This court had directed that the outlets for the supply of lead-free petrol should be increased gradually in the four Metros of the country. We are told that this is being done and so far as Delhi is concerned from 80 outlets in April, 1995 the total has arisen to 129 in January 1996, in Bombay from 35 to 52, in Calcutta there is no increase and in Madras from 10 to 14. Thus, between April, 1995 and January, 1996 the outlets have increased from 156 to 226 which is, in our opinion, a slow progress. Insofar as Calcutta is concerned, there is no progress whatsoever and we do not see any explanation in that behalf and so far as Madras is concerned the progress is, in our opinion, slow. However, if the targeted progress is achieved by 1.4.96 it will meet with the demand but we think that it is essential that more and more outlets should be made available to the consumers so that they are encouraged to use unleaded petrol as far as possible. The second difficulty that was pointed out that the absence of outlets on the periphery of the Metros on account of the non-availability of unleaded petrol on the periphery of the four Metros the out-station cars entering the Metros come with petrol having a high lead content, we think that this difficulty will be considerably resolved once the supply of reduced lead content petrol (0.15 g/l) becomes available all over the country w.e.f. December 1996. The Ministry is already seized of the matter and it proposes to increase the number of outlets along the Highways from the four Metros by April 1996.

That brings us to the question of conversion of existing Government vehicles to CNG. We had passed an order on 28.3.95 and had directed the Ministry to take steps for converting all Government vehicles registered prior to 1.4.95 to CNG. When we passed that order, certain difficulties in regard to the availability of the kit were pointed out. Now, before we issue directions to the users of old vehicles in the Metropolis we think that the Government should be the first to set an example. We now find the initial difficulty of securing the kit no more steers in the phase. Our attention has been drawn to a letter No. G&T/ND/1067/95-96 dated 16.1.96 written to Mr. Justice K.N. Saikia, the Chairman of the Committee, stating that Yugo-Tech, Inc and G&T Yugo-Tech CNG Pvt. Ltd. Are in a position to meet all the requirements of the Indian consumers, Government Agencies and Bodies for equipping of the existing cars with CNG kit. It is, therefore, obvious that the difficulty of procuring the kit no more exists. The next difficulty is in regard to setting up of a Mother Station for the compressor. The letter No.ND/CNG/Govt/3/95 dated 30.1.96 written by the Director (Personnel) S.S. Vaidyanathan of GAIL, states that the compressor was ordered and was ready for dispatch from Bharat Pumps & Compressors Ltd., Naini, but the same had to be diverted to Boroda as the DDA had failed to provide land for the installation of the compressor in Delhi. It is stated that the compressor being a costly equipment could not be kept idle as it would deteriorate by passage of time and, therefore, it became necessary to divert it to Boroda where land was available. The letter further states that as soon as DDA makes available the required land at a suitable location, GAIL would be able to provide a new compressor. We are told that the DDA had initially offered land at a suitable location, GAIL would be able to provide a new compressor. We are told that the DDA had initially offered land at Bhikaji Cama Place and at Sarai Kale Khan but later they changed their mind and offered a land which was not suitable at a distant place. Counsel for DDA states that he would take instructions and report on the development. We are afraid that the matter cannot be allowed to snow-ball in that fashion. The instructions ought to have taken and in fact the court should have been apprised of the developments that have taken so far. This is a matter which cannot brook delay. We expect the DDA to show a sense of urgency. It is the lack of that which has necessitated the diversion of one compressor that is a sad commentary. We would, therefore, like the DDA to place on record next week what action it has taken in this behalf. Once we are assured of the availability of CNG to the consumers we may be able to pass orders covering the consumers of old cars in the entirety of the Metropolis. Let the matter come up on 22.2.96.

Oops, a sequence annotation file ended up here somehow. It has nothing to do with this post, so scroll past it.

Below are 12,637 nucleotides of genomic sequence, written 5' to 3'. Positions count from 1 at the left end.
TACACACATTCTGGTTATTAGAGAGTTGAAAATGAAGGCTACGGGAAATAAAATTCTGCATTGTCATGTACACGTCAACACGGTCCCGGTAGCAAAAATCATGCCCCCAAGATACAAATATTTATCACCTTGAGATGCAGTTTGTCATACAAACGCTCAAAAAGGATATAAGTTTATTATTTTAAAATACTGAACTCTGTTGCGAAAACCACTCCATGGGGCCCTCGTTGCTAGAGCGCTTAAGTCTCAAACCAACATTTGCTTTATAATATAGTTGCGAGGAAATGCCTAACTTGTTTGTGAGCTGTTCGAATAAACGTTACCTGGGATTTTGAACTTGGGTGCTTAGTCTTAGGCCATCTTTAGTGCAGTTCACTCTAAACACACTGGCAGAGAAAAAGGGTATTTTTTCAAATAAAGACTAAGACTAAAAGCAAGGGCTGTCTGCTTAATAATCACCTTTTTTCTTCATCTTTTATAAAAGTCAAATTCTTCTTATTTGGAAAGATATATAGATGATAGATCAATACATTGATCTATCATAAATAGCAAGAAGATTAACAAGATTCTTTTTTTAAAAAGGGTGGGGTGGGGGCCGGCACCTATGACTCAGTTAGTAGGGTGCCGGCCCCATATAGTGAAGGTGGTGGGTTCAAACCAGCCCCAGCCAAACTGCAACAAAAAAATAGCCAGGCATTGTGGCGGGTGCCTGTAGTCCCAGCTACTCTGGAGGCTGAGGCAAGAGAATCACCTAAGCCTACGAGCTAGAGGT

So far as vehicles run on diesel are concerned, we understand that the sulphur content is being reduced and the target is to reduce it to 0.5 per cent by April, 1996. We will await the action by that date.